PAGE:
Business Overview: Orchard Brands is a leading multi-channel direct marketer serving both women and men in the Baby Boomer and Senior demographics (age 50+) which generated $1bn in TTM revenue. The company operates a portfolio of 13 brands offering a diverse apparel assortment which it markets through various channels including: more than 500 million catalogs and mailers annually; free standing inserts, magazines, package inserts, and mini-catalogs; 13 internet sites on one common platform with a universal cart; and 30 retail and outlet stores. Orchard Brands maintains a database of 5.3 million unique customers and 8.0 million gross customers purchasing as of LTM Q115.


Transaction Merits: We think the Orchard Brands portfolio is a great fit for Bluestem. At their core, both businesses have large legacy catalog components with robust and growing e-retail platforms. The transaction will result in both cost and revenue synergies. On the cost synergy side, management has guided to a minimum of $10-20mm in savings which include G&A redundancies and marketing optimization. As per management, however the G&A synergies pale in comparison to the revenue synergy opportunity. The potential revenue synergies can be divided into two basic buckets: 1) increase in higher margin apparel offerings to the Bluestem customer base, 2) application of Bluestem credit underwriting to the Orchard customer which includes both expanding credit options to existing customers as well as utilizing Bluestem’s sophisticated underwriting process to offer credit to those customers that have been rejected for credit at Orchard. For certainty, we want to emphasize that Orchard currently has zero credit risk as the credit referenced is simply a private label credit card offering underwritten and provided by Alliance Data Services (ADS), akin to a Banana Republic or Bloomingdales card.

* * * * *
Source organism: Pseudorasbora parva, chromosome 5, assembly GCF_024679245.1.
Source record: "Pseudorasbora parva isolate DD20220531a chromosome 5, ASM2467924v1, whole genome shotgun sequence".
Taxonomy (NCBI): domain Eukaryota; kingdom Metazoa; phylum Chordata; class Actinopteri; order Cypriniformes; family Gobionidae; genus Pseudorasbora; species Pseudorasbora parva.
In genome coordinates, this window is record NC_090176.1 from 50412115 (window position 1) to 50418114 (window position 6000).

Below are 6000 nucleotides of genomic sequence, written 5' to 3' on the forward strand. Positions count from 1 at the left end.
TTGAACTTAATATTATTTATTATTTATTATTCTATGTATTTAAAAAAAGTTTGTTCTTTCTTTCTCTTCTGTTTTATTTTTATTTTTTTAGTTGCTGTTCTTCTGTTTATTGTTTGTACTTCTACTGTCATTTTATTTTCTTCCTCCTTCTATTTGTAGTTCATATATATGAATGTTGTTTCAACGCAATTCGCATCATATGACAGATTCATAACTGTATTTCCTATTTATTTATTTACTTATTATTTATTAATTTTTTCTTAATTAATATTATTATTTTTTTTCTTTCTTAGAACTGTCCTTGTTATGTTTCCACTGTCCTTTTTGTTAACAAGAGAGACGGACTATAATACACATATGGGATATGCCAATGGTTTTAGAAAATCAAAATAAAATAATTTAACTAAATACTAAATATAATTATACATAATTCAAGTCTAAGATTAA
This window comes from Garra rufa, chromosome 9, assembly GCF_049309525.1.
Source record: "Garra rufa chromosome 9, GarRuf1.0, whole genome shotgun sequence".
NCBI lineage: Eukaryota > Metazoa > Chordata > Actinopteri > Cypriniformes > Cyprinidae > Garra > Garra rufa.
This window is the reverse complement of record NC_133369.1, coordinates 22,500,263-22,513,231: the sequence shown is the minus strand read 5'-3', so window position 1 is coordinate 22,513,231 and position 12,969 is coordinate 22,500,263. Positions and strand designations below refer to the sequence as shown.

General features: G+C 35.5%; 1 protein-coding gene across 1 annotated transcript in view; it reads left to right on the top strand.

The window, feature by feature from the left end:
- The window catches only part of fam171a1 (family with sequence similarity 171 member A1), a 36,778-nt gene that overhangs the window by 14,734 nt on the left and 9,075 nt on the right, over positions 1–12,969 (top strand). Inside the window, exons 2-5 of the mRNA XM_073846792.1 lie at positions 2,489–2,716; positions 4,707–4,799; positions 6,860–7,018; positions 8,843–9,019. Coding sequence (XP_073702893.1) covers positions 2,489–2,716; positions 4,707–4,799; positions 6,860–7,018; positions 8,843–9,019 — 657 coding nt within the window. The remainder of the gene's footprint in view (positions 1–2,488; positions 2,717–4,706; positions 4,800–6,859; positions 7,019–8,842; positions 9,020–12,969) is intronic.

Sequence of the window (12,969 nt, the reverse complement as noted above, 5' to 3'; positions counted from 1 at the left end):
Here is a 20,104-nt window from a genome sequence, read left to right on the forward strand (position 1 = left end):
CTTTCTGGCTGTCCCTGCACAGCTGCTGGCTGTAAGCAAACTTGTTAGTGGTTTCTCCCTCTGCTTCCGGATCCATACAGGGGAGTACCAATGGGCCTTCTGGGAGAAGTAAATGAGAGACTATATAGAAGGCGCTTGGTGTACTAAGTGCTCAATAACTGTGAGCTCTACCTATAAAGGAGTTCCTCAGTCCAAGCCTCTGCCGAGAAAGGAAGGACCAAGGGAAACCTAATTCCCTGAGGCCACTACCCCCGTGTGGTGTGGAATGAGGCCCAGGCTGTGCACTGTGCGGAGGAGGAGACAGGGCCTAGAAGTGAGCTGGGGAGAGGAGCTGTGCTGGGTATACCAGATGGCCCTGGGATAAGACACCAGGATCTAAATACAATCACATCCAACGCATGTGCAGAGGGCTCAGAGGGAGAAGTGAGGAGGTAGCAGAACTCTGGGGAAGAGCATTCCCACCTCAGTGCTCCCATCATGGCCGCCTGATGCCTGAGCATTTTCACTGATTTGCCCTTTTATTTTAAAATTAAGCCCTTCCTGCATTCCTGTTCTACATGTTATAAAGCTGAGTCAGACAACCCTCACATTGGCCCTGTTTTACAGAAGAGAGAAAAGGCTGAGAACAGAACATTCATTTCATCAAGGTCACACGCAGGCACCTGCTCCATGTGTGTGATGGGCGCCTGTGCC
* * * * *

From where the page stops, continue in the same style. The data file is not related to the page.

Financial Snapshot: A summary of Orchard financials reveals a business which, like Bluestem, is highly Free Cash Flow generative.





Consolidated Financials: On a Pro Forma basis, here is what the combined Bluestem and Orchard financials look like.



Enterprise Value Build Up: On a fully diluted basis for outstanding Centerbridge warrants, management options and giving credit for $108mm in Net Commercial Real Estate assets which should be monetized in the coming months, with cash and debt pro forma as of 3/31/15 for the Orchard Brands acquisition and finally attributing $150mm in value to the NOL for EV purposes, here is what the Enterprise Value looks like: